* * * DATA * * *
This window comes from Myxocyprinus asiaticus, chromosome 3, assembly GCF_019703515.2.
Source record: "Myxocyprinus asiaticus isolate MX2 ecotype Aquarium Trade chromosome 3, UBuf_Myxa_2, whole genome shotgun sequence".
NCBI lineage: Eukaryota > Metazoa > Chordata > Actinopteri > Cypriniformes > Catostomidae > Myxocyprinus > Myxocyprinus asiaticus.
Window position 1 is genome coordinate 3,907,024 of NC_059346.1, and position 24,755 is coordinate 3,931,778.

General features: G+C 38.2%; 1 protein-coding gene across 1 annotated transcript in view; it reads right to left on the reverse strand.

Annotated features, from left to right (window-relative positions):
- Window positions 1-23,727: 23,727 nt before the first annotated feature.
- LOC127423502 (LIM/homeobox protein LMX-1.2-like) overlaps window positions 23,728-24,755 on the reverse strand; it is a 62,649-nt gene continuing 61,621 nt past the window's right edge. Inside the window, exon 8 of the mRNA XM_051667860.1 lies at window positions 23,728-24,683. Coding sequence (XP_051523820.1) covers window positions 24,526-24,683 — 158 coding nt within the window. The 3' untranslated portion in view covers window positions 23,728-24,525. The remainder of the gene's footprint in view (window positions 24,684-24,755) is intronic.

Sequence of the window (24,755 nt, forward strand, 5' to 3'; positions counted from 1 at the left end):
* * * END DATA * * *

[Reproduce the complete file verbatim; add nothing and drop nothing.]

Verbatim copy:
This window comes from Myxocyprinus asiaticus, chromosome 3, assembly GCF_019703515.2.
Source record: "Myxocyprinus asiaticus isolate MX2 ecotype Aquarium Trade chromosome 3, UBuf_Myxa_2, whole genome shotgun sequence".
NCBI lineage: Eukaryota > Metazoa > Chordata > Actinopteri > Cypriniformes > Catostomidae > Myxocyprinus > Myxocyprinus asiaticus.
Window position 1 is genome coordinate 3,907,024 of NC_059346.1, and position 24,755 is coordinate 3,931,778.

General features: G+C 38.2%; 1 protein-coding gene across 1 annotated transcript in view; it reads right to left on the reverse strand.

Annotated features, from left to right (window-relative positions):
- Window positions 1-23,727: 23,727 nt before the first annotated feature.
- LOC127423502 (LIM/homeobox protein LMX-1.2-like) overlaps window positions 23,728-24,755 on the reverse strand; it is a 62,649-nt gene continuing 61,621 nt past the window's right edge. Inside the window, exon 8 of the mRNA XM_051667860.1 lies at window positions 23,728-24,683. Coding sequence (XP_051523820.1) covers window positions 24,526-24,683 — 158 coding nt within the window. The 3' untranslated portion in view covers window positions 23,728-24,525. The remainder of the gene's footprint in view (window positions 24,684-24,755) is intronic.

Sequence of the window (24,755 nt, forward strand, 5' to 3'; positions counted from 1 at the left end):